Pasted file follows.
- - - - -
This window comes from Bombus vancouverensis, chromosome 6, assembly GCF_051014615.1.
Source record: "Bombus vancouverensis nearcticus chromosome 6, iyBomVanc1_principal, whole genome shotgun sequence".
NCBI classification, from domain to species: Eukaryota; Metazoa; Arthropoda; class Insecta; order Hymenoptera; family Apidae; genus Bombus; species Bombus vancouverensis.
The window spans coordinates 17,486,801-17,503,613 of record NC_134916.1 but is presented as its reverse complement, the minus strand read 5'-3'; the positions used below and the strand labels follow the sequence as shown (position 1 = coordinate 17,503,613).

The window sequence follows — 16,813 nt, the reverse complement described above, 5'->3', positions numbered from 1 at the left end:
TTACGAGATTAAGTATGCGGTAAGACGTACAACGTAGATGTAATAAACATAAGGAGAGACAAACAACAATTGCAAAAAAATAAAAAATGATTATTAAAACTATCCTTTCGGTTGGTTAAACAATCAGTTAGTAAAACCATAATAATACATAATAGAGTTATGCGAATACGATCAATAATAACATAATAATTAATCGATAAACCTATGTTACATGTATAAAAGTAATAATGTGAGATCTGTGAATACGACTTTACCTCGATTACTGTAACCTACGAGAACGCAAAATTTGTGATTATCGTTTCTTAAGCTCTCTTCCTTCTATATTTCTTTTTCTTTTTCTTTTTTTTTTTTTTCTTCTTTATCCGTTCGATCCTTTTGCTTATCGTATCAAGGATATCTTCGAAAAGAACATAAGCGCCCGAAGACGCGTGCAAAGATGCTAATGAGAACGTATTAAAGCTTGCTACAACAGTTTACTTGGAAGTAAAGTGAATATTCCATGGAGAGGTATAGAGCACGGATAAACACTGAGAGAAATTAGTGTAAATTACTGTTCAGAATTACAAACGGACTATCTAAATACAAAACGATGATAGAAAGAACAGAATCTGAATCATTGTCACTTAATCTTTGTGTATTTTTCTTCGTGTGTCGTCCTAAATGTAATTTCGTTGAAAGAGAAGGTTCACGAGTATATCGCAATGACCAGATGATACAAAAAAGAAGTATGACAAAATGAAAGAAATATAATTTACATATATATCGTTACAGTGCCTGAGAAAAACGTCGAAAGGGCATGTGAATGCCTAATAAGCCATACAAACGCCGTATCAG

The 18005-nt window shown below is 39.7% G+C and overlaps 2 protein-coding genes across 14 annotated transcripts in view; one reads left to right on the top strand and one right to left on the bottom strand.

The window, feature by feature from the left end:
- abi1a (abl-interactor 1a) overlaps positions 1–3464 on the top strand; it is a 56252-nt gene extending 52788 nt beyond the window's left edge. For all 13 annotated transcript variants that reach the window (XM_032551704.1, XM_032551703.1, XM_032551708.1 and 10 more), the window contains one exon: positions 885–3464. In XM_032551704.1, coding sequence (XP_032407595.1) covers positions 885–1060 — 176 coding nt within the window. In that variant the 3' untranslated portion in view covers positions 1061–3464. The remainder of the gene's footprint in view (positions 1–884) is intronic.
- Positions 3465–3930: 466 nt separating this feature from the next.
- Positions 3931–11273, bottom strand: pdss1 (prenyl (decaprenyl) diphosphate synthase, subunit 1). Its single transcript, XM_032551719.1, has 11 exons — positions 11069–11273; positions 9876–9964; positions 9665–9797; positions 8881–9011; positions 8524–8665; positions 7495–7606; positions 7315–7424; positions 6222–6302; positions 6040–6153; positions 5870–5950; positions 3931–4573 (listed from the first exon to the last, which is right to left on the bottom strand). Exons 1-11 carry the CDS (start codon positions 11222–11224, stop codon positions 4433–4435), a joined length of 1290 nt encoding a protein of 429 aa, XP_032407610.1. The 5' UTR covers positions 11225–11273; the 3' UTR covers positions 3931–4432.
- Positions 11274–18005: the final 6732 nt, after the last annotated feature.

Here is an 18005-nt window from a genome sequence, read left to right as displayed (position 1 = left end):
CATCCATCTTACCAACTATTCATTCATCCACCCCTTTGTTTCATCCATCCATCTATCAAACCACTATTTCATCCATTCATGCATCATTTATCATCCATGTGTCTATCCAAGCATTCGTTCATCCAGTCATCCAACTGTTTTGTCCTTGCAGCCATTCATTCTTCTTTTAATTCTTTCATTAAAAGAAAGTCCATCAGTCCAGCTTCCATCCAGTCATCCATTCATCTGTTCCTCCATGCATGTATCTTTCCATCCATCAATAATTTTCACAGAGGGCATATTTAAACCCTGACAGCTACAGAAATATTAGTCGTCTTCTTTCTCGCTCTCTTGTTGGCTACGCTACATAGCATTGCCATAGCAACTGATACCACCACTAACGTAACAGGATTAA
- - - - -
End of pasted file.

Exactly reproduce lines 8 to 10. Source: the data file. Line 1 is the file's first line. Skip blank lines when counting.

The window, feature by feature from the left end:
- abi1a (abl-interactor 1a) overlaps positions 1–3464 on the top strand; it is a 56252-nt gene extending 52788 nt beyond the window's left edge. For all 13 annotated transcript variants that reach the window (XM_032551704.1, XM_032551703.1, XM_032551708.1 and 10 more), the window contains one exon: positions 885–3464. In XM_032551704.1, coding sequence (XP_032407595.1) covers positions 885–1060 — 176 coding nt within the window. In that variant the 3' untranslated portion in view covers positions 1061–3464. The remainder of the gene's footprint in view (positions 1–884) is intronic.
- Positions 3465–3930: 466 nt separating this feature from the next.